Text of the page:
Nine Hong Kong protesters have been sentenced to between 28 and 50 months in prison after pleading guilty to or being convicted of participating in a riot in September 2019. When meting out their punishments, the judge said the pro-democracy protesters “had in fact restricted” the freedom of people in Hong Kong.
Leung Tak-wong, Tang Chung-shing, Chiu Kwong-wa, Lau Wing-kin, Lam Tsui-man, Lau Yin-chiu, Yeung Chi-ho, Lam Chi-ho and Chu Kiu-chun appeared in front of Judge Ernest Lin at District Court on Friday.
They were all charged with participating in a riot on Queensway, a major road in Admiralty, on September 29, 2019. Pro-democracy protesters had organised an unauthorised “global anti-totalitarianism march” on that day and violent clashes broke out between them and the police.
Four of the defendants – Tang, Lam Tsui-man, Lau Yin-chiu and Lam Chi-ho – pleaded not guilty, but were convicted on Tuesday. The rest entered guilty pleas.
According to the judge, the riot began when around 200 to 500 protesters started to block traffic and hurl petrol bombs, bricks and other objects at the Central Government Offices at around 4 p.m. that day. All of the defendants were arrested when the police started dispersing the crowd and protesters started to retreat towards Wan Chai via Queensway.
‘A form of autocracy’
Lin said while there was no evidence of a main organiser or detailed planning behind the riot, it had followed a pattern of incidents that had begun in June 2019, where “mentors of teenagers, key opinion leaders and politicians who claimed themselves to be representatives of the public’s opinion incited the masses… with abstract political demands, without their own presence.”
The judge added that the riot was not “completely unplanned” as there were people distributing “expensive” gas masks and other gear, and protesters had acted together to resist the police.
Lin said the incident had brought transport to a halt, obstructed businesses and caused public nuisance in the heart of Hong Kong Island.
The judge added that the greatest loss that arose from the riot was to the harmony and mutual trust among Hongkongers, as well as the city’s international image, as it deepened the divide in society.
“What the protesters claimed to be freedom and democracy became a form of autocracy,” Lin said, adding that “Hong Kong people’s freedom had in fact been restricted by these protesters who claimed to be fighting for liberty.”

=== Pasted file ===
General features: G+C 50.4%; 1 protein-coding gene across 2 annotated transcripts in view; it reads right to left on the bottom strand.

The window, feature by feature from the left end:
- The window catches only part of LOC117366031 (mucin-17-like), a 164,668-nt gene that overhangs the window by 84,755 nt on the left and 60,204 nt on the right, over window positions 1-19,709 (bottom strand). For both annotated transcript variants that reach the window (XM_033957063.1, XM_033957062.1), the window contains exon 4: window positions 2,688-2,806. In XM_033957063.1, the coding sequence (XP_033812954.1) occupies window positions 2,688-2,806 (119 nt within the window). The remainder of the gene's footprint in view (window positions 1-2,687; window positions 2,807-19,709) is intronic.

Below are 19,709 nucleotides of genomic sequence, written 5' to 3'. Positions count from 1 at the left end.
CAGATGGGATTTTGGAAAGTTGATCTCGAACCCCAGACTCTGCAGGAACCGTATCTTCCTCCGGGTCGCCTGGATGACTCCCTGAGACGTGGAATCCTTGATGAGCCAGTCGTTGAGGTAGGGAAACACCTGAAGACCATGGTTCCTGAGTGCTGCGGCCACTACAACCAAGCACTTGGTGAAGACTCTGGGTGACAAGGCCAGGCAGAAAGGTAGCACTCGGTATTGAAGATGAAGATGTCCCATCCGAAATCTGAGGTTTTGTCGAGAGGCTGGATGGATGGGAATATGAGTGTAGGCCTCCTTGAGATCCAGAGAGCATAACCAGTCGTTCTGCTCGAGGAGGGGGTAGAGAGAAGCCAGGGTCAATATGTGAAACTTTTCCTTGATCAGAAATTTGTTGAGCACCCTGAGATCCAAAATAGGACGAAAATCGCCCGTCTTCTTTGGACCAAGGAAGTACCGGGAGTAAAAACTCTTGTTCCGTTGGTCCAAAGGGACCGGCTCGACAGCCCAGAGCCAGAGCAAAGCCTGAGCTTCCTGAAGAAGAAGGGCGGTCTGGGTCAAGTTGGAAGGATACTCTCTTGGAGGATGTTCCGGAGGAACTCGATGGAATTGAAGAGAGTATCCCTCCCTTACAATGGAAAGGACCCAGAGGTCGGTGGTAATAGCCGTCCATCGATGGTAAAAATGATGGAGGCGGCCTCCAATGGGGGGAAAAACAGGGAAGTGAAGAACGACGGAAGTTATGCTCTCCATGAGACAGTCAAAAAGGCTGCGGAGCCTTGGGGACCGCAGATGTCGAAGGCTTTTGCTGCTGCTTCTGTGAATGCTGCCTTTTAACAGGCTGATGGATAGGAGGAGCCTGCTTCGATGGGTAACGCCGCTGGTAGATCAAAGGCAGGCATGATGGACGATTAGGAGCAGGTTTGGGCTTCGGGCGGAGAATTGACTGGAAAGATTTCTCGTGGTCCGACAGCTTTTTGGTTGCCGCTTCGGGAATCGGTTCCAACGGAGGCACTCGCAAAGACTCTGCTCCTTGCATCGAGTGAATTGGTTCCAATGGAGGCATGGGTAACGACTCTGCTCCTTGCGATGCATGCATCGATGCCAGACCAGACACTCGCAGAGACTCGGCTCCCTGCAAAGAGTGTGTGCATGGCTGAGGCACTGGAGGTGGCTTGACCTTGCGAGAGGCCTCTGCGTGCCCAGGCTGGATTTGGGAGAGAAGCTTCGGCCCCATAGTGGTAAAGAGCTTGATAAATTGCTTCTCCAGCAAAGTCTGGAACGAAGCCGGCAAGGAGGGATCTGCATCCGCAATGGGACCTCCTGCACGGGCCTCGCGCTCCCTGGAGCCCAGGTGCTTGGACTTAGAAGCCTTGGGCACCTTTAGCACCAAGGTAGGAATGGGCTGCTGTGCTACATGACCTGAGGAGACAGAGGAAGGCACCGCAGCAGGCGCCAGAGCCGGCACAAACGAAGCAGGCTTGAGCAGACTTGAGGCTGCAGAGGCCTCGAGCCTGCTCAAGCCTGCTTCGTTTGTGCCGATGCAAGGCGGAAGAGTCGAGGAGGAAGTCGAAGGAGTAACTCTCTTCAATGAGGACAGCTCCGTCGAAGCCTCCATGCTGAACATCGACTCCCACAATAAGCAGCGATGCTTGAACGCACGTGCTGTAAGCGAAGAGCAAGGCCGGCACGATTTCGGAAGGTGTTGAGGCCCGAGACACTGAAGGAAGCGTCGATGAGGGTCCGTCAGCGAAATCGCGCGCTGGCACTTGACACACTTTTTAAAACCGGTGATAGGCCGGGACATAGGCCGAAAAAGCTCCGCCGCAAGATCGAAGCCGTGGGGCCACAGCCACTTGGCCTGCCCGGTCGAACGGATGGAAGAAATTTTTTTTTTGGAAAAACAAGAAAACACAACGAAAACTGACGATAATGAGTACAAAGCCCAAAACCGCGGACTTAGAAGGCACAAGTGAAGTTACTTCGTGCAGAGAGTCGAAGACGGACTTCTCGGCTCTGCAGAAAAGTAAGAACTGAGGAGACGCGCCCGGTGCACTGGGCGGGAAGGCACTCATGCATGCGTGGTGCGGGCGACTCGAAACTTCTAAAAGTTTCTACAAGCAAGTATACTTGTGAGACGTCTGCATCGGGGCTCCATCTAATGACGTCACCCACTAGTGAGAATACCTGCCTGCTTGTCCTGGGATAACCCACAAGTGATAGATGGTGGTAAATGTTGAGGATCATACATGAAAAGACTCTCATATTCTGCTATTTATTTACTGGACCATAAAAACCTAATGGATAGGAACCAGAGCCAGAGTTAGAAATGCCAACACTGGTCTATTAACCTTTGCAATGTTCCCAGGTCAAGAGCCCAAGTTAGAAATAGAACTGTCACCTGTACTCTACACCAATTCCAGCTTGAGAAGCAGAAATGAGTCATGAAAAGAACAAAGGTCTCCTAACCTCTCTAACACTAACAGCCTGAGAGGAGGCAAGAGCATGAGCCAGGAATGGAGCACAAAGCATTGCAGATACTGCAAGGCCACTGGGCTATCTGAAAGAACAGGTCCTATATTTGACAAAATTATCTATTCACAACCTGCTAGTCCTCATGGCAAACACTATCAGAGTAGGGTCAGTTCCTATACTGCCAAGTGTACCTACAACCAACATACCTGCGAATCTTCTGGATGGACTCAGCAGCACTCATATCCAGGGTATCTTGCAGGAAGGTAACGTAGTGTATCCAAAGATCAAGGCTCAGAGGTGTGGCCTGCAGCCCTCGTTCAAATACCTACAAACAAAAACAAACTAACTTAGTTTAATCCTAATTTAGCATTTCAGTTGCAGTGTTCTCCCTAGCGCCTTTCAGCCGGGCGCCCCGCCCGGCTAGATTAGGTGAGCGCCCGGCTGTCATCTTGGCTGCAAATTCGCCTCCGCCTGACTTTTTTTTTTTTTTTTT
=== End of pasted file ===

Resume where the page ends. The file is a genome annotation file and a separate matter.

Before handing down the sentences, Lin specifically mentioned the mitigation letter written by Leung Tak-wong.
“It represented what many young people did when they were under the influence of other people and lacked the ability to analyse objective facts,” Lin said.
The defendant wrote that his participation in the march was “under the effect of social atmosphere and others’ opinions” and he had realised that he should not seek to achieve his ideals with illegal means.
The judge added that “violating the law of righteousness” was only acceptable in “societies that are extremely suppressive and tyrannical,” where there was no other option. Hong Kong was “not yet at such a stage,” Lin said.
Lin set the sentencing starting point for all defendants at 48 months.
He jailed Leung for 30 months, Chu Kwong-wa for 38 months, Lau Wing-kin for 32 months, Yeung for 28 months and Chu Kiu-chun for 32 months after taking into account their guilty pleas, ages and backgrounds.
As for those convicted after trial, Lin sentenced Tang to 46 months in prison, both Lam Tsui-man and Lam Chi-ho to 48 months in jail and Lau Yin-chiu to 50 months of imprisonment.
The judge said he took away two months of jail time for Tang after considering his outstanding performance in sports and the “lifetime scar” the case would have left on him.
Meanwhile, Lin said he set a two month higher sentencing starting point for Lau Yin-chiu because there was evidence that the defendant had actively participated the riot for at least 15 minutes, meaning “his criminal responsibility is heavier than others.”
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